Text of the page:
Keeping Up: Why the Future of Security is Touchless


Can you picture what it might be like to wake up in 2009?


There would be no 4G or 5G, no Facebook Messenger, Netflix, Uber, or Instagram. It would be another five years until the Amazon Echo release, while Apple’s flagship product that year was the iPhone 3GS – priced at $599!


Technology continues to advance at tremendous speed, transforming every aspect of our personal and professional lives.


Security has been no exception to this rule.


State-of-the-art touchless access control solutions such as facial recognition, palm recognition, mobile access credentials and encrypted QR codes have drastically enhanced security and convenience in both commercial and residential environments.


The key word here is touchless. In our 2009 scenario, traditional keys were common and access cards a luxury. Today those access cards are somewhat outdated, and attentions have shifted towards the next generation in access control.


This article explores three of the key benefits of installing touchless access control systems.


Hygiene


First, let’s consider hygiene.


Owing to the coronavirus pandemic, this has never been more important. Studies have shown that COVID-19 can live on surfaces for up to seven days, making communal areas such as door handles or keypads prime vectors for the virus.

Many companies and public bodies have had to resort to consistent cleaning of these surfaces and others to try and reduce transmission. But what if contact could be eliminated in the first place?


This is a critical advantage of touchless access control systems.


Touchless alternatives ensure people can easily minimize the risk of both spreading and contracting COVID-19 by removing unnecessary contact.


Indeed, even the most sophisticated technologies are still hampered by touch requirements – some fingerprint scanners, for example. But many contactless access control solutions such as hand geometry, palm vein and facial recognition systems are now on the market.


As prime candidates in delivering hygienic access control, they have often been the key to many organizations upholding employee safety during the pandemic.


Convenience


Such systems also offer improved convenience for end users.


Most conventional access control systems require a card which is presented to a reader. Not only is this bothersome, but the average 40,000-person company loses 10,378 key cards/fobs a year (source).


How many times have you worried about hotel access cards while on holiday? What if reception is only available to let you in during specific hours should you lose it?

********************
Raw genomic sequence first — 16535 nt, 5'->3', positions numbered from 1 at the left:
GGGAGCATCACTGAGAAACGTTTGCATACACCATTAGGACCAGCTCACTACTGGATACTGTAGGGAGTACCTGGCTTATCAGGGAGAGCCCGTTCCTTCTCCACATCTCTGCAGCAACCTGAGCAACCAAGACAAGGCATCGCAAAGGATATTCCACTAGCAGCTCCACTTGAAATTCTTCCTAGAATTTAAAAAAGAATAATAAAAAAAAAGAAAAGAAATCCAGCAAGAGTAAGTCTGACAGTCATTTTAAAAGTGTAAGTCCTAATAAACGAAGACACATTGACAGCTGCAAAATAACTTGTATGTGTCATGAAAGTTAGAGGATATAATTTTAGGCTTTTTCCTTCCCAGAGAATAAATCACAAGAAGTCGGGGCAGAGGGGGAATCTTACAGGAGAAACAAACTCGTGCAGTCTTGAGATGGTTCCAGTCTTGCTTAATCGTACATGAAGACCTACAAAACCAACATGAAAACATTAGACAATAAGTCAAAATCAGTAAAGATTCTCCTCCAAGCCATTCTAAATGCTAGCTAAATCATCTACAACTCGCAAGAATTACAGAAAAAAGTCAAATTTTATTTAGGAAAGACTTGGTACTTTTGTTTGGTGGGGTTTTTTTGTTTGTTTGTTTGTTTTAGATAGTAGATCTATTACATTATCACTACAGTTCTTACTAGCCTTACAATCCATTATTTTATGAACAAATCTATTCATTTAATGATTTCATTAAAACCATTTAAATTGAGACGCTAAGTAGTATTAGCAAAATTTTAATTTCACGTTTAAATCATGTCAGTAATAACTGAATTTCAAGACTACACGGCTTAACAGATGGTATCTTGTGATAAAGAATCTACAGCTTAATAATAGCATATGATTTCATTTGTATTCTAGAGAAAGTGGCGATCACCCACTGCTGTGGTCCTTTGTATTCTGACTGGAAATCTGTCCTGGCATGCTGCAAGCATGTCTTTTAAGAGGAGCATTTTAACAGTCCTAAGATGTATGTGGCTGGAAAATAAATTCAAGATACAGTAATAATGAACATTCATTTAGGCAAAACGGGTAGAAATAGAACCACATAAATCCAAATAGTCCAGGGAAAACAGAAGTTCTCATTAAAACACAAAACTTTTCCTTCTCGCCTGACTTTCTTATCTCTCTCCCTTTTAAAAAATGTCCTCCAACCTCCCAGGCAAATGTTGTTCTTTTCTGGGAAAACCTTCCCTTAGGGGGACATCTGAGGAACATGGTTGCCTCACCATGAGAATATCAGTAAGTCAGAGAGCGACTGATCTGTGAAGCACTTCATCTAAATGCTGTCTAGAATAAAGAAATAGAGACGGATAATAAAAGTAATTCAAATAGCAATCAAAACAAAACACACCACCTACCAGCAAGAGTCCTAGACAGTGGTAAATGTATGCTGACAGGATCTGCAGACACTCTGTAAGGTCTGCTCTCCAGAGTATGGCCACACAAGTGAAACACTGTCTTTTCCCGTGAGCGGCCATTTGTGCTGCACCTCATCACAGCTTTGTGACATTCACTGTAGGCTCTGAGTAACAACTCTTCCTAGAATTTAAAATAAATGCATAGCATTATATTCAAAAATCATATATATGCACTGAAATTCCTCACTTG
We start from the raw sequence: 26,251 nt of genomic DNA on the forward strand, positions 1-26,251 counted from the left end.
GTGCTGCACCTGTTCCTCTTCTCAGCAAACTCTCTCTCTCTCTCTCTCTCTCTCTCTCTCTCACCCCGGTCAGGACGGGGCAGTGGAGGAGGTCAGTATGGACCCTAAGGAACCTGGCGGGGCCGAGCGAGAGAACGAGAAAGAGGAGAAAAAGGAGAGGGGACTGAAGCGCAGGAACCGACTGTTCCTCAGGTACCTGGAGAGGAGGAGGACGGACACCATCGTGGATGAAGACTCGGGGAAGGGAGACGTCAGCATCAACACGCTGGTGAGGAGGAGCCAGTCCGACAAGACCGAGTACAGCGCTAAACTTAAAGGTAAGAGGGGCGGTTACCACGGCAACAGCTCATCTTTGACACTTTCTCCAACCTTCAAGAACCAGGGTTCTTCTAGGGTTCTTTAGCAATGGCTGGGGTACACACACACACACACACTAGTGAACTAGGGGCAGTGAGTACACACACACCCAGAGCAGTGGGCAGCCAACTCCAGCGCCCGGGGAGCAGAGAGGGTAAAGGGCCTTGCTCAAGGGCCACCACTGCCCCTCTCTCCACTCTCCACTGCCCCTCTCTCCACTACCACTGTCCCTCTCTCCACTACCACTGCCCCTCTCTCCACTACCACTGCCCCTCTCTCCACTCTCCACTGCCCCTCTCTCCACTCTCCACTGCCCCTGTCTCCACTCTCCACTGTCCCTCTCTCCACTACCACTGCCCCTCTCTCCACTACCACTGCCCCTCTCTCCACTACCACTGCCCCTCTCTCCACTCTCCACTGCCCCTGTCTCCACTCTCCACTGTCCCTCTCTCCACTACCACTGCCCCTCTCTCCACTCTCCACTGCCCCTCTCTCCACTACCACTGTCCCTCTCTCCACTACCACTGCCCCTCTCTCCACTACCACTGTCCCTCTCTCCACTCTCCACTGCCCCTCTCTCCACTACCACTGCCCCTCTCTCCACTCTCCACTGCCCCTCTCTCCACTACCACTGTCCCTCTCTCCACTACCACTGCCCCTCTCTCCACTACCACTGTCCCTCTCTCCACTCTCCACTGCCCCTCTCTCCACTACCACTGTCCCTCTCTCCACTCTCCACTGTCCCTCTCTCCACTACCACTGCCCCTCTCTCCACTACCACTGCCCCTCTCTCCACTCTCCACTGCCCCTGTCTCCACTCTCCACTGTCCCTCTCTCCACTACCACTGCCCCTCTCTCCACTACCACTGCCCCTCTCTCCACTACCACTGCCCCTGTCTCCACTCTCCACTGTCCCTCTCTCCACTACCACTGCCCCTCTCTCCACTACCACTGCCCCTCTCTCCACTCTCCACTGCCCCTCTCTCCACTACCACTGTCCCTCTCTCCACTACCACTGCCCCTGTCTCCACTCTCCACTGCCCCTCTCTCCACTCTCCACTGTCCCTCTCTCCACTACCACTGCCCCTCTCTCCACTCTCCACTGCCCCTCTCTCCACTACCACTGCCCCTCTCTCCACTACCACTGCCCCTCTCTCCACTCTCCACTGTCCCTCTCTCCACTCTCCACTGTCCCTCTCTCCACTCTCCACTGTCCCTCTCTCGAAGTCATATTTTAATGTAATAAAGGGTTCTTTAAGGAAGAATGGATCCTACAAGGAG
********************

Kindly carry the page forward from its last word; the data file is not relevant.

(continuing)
With these traditional methods come disruption and anxieties that can otherwise be avoided.


Touchless access control systems can work to suit the lives of its users, rather than demanding they follow specific steps or meet certain requirements.


Biometric systems ensure can remove the need for any additional equipment, while mobile credentials integrate security systems onto smartphones so users have less to think about.


93% of the entire US population uses a smartphone, and the vast majority have their device with them at all times (source).


Security


Let’s once again consider the stat for 10,378 lost key cards a year.


From a security perspective, this equates to 10,378 potential avenues through which access to company property may be gained, where IT server rooms and expensive office equipment are housed.


In other words, a security nightmare.


Key cards and fobs can be deactivated and reissued, but this takes time, resource and money to do. In this same scenario, security departments would be reissuing roughly 40 new key cards every working day.


There is also the issue of cloning.


Many older access control readers tend to operate in a similar manner – using 125 kHz proximity card technology – making it entirely possible for criminals to obtain a blank card, steal a legitimate one, and duplicate the credentials.


Keypads are also exposed to numerous vulnerabilities. It is extremely easy to watch or record someone inputting a simple four-digit code, for example, which users will often write down, further undermining security.


Touchless access control systems will bypass these potential hazards.


Biometric systems work with complex digital signatures that are nearly impossible to replicate. Cards can be cloned, credentials can be copied, but fingerprints and facial structures are highly unique.


Similarly, QR codes are a viable alternative as they leverage encryption techniques that again heighten security and drastically reduce risk.


Be it for the sake of COVID-19 safety, criminals or convenience, touchless access control systems offer a multitude of benefits.